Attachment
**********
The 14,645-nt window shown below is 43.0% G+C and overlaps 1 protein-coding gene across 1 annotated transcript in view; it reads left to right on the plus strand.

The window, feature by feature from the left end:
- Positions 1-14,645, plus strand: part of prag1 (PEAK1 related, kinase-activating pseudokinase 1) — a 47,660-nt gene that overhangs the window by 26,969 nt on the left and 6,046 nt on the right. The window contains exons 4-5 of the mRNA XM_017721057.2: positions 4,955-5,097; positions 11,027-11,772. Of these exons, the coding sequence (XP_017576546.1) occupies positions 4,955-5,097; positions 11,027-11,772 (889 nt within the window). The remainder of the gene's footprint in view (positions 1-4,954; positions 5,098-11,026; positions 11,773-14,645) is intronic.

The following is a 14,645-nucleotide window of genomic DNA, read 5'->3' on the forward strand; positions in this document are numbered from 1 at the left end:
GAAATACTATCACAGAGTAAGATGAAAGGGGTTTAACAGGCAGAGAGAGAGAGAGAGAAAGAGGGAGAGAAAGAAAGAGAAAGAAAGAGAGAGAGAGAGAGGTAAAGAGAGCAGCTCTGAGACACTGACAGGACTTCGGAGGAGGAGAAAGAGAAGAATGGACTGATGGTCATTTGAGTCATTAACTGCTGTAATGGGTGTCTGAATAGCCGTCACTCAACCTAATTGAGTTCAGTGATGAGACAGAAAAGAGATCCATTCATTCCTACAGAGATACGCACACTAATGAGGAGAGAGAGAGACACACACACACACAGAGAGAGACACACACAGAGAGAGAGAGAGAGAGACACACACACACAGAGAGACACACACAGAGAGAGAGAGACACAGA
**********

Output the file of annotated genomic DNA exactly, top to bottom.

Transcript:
The 14,645-nt window shown below is 43.0% G+C and overlaps 1 protein-coding gene across 1 annotated transcript in view; it reads left to right on the plus strand.

The window, feature by feature from the left end:
- Positions 1-14,645, plus strand: part of prag1 (PEAK1 related, kinase-activating pseudokinase 1) — a 47,660-nt gene that overhangs the window by 26,969 nt on the left and 6,046 nt on the right. The window contains exons 4-5 of the mRNA XM_017721057.2: positions 4,955-5,097; positions 11,027-11,772. Of these exons, the coding sequence (XP_017576546.1) occupies positions 4,955-5,097; positions 11,027-11,772 (889 nt within the window). The remainder of the gene's footprint in view (positions 1-4,954; positions 5,098-11,026; positions 11,773-14,645) is intronic.

The following is a 14,645-nucleotide window of genomic DNA, read 5'->3' on the forward strand; positions in this document are numbered from 1 at the left end:
GAAATACTATCACAGAGTAAGATGAAAGGGGTTTAACAGGCAGAGAGAGAGAGAGAGAAAGAGGGAGAGAAAGAAAGAGAAAGAAAGAGAGAGAGAGAGAGGTAAAGAGAGCAGCTCTGAGACACTGACAGGACTTCGGAGGAGGAGAAAGAGAAGAATGGACTGATGGTCATTTGAGTCATTAACTGCTGTAATGGGTGTCTGAATAGCCGTCACTCAACCTAATTGAGTTCAGTGATGAGACAGAAAAGAGATCCATTCATTCCTACAGAGATACGCACACTAATGAGGAGAGAGAGAGACACACACACACACAGAGAGAGACACACACAGAGAGAGAGAGAGAGAGACACACACACACAGAGAGACACACACAGAGAGAGAGAGACACAGA